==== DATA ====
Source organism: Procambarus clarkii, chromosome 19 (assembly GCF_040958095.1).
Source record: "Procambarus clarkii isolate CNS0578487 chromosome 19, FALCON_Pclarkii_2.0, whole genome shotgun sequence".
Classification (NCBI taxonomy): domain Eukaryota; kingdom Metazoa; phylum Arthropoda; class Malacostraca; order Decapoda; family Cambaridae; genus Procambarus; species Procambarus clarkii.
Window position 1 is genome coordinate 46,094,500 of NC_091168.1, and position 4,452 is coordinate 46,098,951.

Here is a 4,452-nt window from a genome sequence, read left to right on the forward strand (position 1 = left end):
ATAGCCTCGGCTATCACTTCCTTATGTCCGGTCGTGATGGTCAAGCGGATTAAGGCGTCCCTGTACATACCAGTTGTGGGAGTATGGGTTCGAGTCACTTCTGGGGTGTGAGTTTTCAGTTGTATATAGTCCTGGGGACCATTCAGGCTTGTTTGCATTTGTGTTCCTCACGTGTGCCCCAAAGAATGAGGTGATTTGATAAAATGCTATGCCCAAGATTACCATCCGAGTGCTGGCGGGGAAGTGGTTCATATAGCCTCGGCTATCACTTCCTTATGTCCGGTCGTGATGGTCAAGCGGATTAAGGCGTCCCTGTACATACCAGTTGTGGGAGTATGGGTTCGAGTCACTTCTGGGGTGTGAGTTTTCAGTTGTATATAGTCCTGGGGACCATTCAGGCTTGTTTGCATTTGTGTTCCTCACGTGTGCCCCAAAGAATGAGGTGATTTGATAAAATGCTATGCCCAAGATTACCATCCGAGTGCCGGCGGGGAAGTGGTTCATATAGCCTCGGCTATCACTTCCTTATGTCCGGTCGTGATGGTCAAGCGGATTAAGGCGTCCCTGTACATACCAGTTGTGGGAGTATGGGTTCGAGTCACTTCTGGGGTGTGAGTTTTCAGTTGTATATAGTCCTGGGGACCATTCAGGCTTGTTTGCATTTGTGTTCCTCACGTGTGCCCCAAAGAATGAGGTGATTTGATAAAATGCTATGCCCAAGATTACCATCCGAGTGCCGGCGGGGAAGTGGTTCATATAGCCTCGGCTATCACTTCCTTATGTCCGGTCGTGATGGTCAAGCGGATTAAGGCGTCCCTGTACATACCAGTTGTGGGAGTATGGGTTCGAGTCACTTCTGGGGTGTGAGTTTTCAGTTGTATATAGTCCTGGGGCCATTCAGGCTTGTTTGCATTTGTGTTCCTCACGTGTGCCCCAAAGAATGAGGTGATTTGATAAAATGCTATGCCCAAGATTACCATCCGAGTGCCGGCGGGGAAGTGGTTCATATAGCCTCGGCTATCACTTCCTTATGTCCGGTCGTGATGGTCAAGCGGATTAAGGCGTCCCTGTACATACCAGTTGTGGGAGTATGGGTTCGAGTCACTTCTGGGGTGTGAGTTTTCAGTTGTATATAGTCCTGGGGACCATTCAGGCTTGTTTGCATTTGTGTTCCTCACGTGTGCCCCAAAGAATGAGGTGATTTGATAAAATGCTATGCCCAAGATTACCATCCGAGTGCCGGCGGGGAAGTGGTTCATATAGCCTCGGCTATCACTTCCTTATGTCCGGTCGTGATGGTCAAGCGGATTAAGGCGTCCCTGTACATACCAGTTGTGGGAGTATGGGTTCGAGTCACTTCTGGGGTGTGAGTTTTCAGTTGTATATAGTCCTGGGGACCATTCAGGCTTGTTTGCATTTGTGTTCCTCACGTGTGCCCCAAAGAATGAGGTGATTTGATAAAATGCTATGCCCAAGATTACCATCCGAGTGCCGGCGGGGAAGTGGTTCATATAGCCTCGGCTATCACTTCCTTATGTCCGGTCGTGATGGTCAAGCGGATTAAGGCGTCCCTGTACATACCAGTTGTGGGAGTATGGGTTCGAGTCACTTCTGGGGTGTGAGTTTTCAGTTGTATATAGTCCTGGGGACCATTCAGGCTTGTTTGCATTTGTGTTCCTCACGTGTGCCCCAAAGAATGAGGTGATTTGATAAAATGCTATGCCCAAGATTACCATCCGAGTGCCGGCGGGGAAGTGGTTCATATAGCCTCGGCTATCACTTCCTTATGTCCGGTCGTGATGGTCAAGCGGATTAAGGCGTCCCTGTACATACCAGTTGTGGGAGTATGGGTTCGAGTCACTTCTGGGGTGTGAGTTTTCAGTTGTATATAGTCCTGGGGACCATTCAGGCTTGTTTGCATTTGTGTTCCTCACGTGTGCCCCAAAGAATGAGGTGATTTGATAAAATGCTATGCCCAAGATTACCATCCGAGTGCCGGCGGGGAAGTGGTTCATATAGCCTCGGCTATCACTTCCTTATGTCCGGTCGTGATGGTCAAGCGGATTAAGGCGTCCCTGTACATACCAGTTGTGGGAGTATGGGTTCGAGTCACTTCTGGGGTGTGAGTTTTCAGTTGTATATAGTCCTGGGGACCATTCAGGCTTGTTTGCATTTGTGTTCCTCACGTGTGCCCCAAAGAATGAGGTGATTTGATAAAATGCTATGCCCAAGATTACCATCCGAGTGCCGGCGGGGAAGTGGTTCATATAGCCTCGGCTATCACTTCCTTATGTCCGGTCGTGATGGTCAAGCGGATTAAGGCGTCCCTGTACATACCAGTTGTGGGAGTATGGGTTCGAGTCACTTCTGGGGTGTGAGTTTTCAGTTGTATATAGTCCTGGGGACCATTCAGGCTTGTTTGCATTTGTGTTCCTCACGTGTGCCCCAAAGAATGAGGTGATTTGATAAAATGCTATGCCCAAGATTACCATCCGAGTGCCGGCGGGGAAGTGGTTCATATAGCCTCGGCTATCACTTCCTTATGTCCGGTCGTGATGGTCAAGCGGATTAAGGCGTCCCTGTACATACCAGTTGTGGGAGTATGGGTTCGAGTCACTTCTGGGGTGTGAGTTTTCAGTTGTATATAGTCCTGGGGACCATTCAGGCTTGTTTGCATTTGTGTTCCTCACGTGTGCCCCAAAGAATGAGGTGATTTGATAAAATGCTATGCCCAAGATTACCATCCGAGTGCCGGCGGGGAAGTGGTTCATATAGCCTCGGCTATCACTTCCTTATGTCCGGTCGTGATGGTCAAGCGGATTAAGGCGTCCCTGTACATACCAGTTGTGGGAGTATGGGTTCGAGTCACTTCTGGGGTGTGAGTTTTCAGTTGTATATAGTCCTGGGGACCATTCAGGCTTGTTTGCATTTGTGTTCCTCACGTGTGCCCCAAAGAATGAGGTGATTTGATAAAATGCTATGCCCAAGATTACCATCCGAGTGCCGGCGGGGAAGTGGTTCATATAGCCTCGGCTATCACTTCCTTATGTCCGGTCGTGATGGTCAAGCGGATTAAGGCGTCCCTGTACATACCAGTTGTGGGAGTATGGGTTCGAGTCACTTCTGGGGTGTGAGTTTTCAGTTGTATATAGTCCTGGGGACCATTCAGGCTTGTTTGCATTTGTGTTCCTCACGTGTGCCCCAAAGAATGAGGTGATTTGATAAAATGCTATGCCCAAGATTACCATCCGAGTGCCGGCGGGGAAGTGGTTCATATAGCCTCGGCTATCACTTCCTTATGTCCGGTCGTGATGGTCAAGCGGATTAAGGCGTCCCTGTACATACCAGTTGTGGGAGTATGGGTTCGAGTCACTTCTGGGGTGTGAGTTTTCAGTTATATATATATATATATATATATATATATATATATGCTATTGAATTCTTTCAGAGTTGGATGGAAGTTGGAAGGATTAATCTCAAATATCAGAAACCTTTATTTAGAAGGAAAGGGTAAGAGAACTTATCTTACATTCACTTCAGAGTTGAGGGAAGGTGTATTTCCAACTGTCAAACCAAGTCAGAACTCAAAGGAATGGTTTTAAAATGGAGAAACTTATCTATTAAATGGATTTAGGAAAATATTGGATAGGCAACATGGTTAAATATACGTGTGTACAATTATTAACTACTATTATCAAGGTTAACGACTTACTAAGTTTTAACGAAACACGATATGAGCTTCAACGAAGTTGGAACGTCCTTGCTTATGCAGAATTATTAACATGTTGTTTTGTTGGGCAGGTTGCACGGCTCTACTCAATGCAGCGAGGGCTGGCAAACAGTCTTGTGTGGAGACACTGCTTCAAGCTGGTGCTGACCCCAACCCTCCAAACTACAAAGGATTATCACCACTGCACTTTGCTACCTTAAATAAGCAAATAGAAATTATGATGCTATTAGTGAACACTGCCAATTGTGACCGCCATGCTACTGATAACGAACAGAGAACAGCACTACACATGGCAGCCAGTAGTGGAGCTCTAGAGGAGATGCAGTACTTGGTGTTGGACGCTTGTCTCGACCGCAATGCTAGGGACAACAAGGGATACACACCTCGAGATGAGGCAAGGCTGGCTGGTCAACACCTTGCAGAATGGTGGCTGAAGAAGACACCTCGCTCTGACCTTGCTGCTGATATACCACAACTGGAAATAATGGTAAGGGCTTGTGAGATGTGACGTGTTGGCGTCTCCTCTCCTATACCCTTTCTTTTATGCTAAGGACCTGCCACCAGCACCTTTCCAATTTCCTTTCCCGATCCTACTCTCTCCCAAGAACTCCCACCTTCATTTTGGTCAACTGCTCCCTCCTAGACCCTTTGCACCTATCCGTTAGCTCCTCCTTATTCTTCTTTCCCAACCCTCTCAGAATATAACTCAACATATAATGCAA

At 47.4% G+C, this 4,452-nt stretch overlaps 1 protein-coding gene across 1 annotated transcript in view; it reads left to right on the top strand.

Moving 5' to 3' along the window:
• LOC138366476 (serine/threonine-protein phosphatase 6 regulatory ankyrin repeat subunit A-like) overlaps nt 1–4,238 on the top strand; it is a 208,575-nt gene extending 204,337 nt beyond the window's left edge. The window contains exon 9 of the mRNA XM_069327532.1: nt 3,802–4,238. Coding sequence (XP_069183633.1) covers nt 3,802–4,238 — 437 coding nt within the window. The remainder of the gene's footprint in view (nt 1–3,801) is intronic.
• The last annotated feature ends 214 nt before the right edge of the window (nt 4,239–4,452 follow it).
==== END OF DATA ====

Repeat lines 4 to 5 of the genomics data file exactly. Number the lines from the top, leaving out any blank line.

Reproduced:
Window position 1 is genome coordinate 46,094,500 of NC_091168.1, and position 4,452 is coordinate 46,098,951.

Here is a 4,452-nt window from a genome sequence, read left to right on the forward strand (position 1 = left end):